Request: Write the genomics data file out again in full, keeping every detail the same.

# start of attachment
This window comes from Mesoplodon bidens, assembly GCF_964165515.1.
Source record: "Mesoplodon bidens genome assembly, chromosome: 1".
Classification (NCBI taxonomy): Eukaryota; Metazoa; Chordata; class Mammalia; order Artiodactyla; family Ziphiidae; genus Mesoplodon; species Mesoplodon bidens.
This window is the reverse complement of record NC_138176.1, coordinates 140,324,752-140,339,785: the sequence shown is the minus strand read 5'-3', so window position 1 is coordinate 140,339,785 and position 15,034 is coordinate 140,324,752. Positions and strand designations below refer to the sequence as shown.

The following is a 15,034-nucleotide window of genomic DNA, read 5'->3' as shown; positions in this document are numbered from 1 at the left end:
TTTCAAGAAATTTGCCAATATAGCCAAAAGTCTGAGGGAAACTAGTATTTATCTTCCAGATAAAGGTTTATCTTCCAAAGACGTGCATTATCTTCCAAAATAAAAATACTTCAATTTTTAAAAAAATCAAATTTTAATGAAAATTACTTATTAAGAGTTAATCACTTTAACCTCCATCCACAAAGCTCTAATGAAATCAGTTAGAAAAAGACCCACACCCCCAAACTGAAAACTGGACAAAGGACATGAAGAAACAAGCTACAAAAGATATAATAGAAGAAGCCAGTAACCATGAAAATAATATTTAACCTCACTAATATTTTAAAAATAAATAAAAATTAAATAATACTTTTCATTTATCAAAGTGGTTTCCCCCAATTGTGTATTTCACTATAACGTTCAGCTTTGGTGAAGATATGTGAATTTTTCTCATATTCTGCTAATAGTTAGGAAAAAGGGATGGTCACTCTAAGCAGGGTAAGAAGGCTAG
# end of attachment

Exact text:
This window comes from Mesoplodon bidens, assembly GCF_964165515.1.
Source record: "Mesoplodon bidens genome assembly, chromosome: 1".
Classification (NCBI taxonomy): Eukaryota; Metazoa; Chordata; class Mammalia; order Artiodactyla; family Ziphiidae; genus Mesoplodon; species Mesoplodon bidens.
This window is the reverse complement of record NC_138176.1, coordinates 140,324,752-140,339,785: the sequence shown is the minus strand read 5'-3', so window position 1 is coordinate 140,339,785 and position 15,034 is coordinate 140,324,752. Positions and strand designations below refer to the sequence as shown.

The following is a 15,034-nucleotide window of genomic DNA, read 5'->3' as shown; positions in this document are numbered from 1 at the left end:
TTTCAAGAAATTTGCCAATATAGCCAAAAGTCTGAGGGAAACTAGTATTTATCTTCCAGATAAAGGTTTATCTTCCAAAGACGTGCATTATCTTCCAAAATAAAAATACTTCAATTTTTAAAAAAATCAAATTTTAATGAAAATTACTTATTAAGAGTTAATCACTTTAACCTCCATCCACAAAGCTCTAATGAAATCAGTTAGAAAAAGACCCACACCCCCAAACTGAAAACTGGACAAAGGACATGAAGAAACAAGCTACAAAAGATATAATAGAAGAAGCCAGTAACCATGAAAATAATATTTAACCTCACTAATATTTTAAAAATAAATAAAAATTAAATAATACTTTTCATTTATCAAAGTGGTTTCCCCCAATTGTGTATTTCACTATAACGTTCAGCTTTGGTGAAGATATGTGAATTTTTCTCATATTCTGCTAATAGTTAGGAAAAAGGGATGGTCACTCTAAGCAGGGTAAGAAGGCTAG